25. anonymous Sun, 20 Dec 2009 15:46

Best discussion of objects I've ever seen!!!!!

Very good. So simply put.

23. anonymous Sat, 07 Nov 2009 00:31

great way to illustrate inheritance in python

cool! that was some good info for me. Now I can impress my friend with a solution to a coding dilemma he is currently facing.

Sorry Jerol. I found this presentation confusing. I'd like to have had a clear distinction between classes and instances (were the classes all 3 letters and the instances all 1 letter???).

20. anonymous Sun, 20 Sep 2009 19:27


19. anonymous Thu, 20 Aug 2009 09:29

Very good tutorial, clearly explained.

18. anonymous Tue, 11 Aug 2009 17:44

Very, very good content. This was great at understanding the way data flows which I needed before getting started. Your series has filled in more gaps for me then anything yet.

17. anonymous Wed, 05 Aug 2009 21:16

Jerol has the nack for translating difficult concepts into easy, yet insightful, explanations.

16. anonymous Mon, 27 Jul 2009 22:47

The part about "self" being passed as an argument was a bit hazy. Otherwise, this was one of the best explanation about inheritance that I have seen. Thank you.

15. anonymous Sun, 12 Jul 2009 21:23

Useful. Many thanks.

14. anonymous Sun, 05 Jul 2009 13:36

Great video, very easy to follow. My only complaint is that the mouse clicking and keyboard typing is very loud, and a little distracting as it is not really in sync to the image.

Excellent explanation. Very basic in scope, but handles the necessities of understanding class objects very well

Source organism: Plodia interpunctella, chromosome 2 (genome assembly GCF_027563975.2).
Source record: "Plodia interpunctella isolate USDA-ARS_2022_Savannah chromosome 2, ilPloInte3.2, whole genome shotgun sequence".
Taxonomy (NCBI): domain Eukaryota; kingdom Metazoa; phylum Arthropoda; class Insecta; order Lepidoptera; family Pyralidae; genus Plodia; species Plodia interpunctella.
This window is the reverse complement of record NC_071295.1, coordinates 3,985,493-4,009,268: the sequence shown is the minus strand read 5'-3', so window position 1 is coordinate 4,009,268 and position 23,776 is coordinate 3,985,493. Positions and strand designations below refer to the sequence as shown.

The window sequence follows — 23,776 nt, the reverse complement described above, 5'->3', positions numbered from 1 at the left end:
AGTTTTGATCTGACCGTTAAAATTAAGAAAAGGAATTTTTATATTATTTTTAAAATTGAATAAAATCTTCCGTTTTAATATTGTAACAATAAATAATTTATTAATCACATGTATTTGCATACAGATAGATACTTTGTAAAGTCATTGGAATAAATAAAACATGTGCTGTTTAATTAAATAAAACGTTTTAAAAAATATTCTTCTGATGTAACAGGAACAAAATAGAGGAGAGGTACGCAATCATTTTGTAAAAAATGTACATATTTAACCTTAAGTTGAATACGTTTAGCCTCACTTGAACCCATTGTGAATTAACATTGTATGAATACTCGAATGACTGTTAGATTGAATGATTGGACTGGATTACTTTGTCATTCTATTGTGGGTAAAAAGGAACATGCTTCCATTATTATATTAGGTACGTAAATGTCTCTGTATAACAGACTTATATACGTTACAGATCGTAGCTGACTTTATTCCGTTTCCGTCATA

I would appreciate more detail and more depth with perhaps a level more complexity.

12. anonymous Fri, 19 Jun 2009 23:38

Thank you Jerol! I have been learning python for a couple of weeks now, and this is by far the most helpful. I finally understand inheritance!!

11. anonymous Sat, 25 Apr 2009 19:29

Good tutorial, I didn't really understand inheritance, this video made it more clear.

Thanks. Hope you do more.


This was sooo goood. You made it simple and easy to understand. trying to understand this stuff by reverse engineering sample codes can be frustrating/


This was sooo goood. You made it simple and easy to understand. trying to understand this stuff by reverse engineering sample codes can be frustrating/

Hi DiggDog3000,

Thanks for the comment. I didn't mean to imply that passing an

instance directly to a class object was a normal procedure. Rather, I

wanted to prepare the viewer for the next screencast, which

illustrates __init__. If we use __init__ to initialize the subclass, we

must also pay attention to the superclass, if applicable. The